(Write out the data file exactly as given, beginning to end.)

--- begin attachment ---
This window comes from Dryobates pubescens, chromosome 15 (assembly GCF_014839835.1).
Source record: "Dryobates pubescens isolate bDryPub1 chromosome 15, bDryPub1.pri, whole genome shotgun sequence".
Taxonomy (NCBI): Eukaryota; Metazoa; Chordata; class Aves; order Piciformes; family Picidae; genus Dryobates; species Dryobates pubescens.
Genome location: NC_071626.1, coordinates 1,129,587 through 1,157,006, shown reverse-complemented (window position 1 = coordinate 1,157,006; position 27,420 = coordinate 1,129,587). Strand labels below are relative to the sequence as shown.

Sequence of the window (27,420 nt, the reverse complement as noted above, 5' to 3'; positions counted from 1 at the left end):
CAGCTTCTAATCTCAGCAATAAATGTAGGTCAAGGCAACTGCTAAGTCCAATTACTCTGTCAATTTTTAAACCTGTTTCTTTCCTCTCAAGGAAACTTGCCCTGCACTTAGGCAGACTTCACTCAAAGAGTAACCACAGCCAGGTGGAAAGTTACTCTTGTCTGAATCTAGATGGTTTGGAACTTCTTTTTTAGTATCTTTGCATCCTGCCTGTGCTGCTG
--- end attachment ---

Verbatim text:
This window comes from Dryobates pubescens, chromosome 15 (assembly GCF_014839835.1).
Source record: "Dryobates pubescens isolate bDryPub1 chromosome 15, bDryPub1.pri, whole genome shotgun sequence".
Taxonomy (NCBI): Eukaryota; Metazoa; Chordata; class Aves; order Piciformes; family Picidae; genus Dryobates; species Dryobates pubescens.
Genome location: NC_071626.1, coordinates 1,129,587 through 1,157,006, shown reverse-complemented (window position 1 = coordinate 1,157,006; position 27,420 = coordinate 1,129,587). Strand labels below are relative to the sequence as shown.

Sequence of the window (27,420 nt, the reverse complement as noted above, 5' to 3'; positions counted from 1 at the left end):
CAGCTTCTAATCTCAGCAATAAATGTAGGTCAAGGCAACTGCTAAGTCCAATTACTCTGTCAATTTTTAAACCTGTTTCTTTCCTCTCAAGGAAACTTGCCCTGCACTTAGGCAGACTTCACTCAAAGAGTAACCACAGCCAGGTGGAAAGTTACTCTTGTCTGAATCTAGATGGTTTGGAACTTCTTTTTTAGTATCTTTGCATCCTGCCTGTGCTGCTG